HR due diligence is all about the people who work for the business. It carefully considers things like payroll, employee liability, employment termination costs and historical staff turnover. It also addresses aspects that are more difficult to quantify, such as the health of the business’s culture and leadership. HR due diligence is a key aspect of soft due diligence, which we’ll define further down.
Regulatory due diligence
Regulatory due diligence ascertains whether a business is compliant with all of the regulations applicable to its region or industry.
Frequent updates and changes to regulatory frameworks and laws, such as Europe’s General Data Protection Regulation (GDPR) for data privacy, make it vital to ensure that a business is fully compliant before purchasing. Significant risk could be taken on if the acquired company is in violation of any of these regulations.
Exercising due diligence requires an in-depth look at documents and data to get to the facts - but some aspects are more easily quantifiable than others. While hard due diligence is easy to ascertain in numbers and figures, soft due diligence requires a different approach.
What is hard due diligence?
Hard due diligence addresses concrete data and facts. It focuses on the financial aspects of the business, such as financial statements, expenditures and projects. This is the primary type of due diligence that is used to assess whether profit can be generated from the deal.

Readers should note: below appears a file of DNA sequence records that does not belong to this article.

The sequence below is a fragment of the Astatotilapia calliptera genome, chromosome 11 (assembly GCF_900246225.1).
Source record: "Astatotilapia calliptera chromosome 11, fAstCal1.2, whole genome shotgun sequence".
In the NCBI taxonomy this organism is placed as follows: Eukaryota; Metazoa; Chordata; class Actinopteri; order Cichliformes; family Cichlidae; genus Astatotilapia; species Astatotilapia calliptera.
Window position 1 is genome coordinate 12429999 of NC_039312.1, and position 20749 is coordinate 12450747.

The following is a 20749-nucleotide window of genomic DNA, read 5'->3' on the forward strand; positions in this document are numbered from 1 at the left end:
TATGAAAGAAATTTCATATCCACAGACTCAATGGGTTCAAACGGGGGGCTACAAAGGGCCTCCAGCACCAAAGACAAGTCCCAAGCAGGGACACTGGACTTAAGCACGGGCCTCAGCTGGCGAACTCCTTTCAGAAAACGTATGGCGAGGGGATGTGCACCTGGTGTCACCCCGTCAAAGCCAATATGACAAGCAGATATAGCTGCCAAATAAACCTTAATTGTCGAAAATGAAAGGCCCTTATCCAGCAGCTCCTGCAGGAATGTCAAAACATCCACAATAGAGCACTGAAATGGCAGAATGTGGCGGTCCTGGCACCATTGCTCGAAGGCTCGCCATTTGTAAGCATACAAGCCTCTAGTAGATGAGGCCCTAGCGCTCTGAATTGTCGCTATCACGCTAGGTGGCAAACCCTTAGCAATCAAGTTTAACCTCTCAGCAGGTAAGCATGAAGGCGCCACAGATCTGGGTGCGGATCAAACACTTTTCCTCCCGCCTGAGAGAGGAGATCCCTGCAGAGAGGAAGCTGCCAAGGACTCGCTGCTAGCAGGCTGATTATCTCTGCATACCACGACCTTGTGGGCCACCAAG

What is soft due diligence?
Soft due diligence is equally important, though harder to conduct. This assesses the human capital of a business, including talent, skills, culture and leadership. It aims to establish whether key staff members are likely to stay or leave in the event of the deal going through. When M&A deals fail - which is 50% of the time - it is usually because this human element is ignored (Investopedia).
In its basic form, the due diligence process consists of the purchaser asking questions of the target business, and the business answering those questions with proof that shows they have answered. The bidder is legally obligated to disclose accurate information. There is then a rigorous due diligence Q&A process to clarify anything that might need further explanation before the purchase.
Due diligence is usually conducted after you and a bidder have agreed in principle to a deal, or at least that one may be beneficial, but before any binding contract is signed.
Main things the purchaser should consider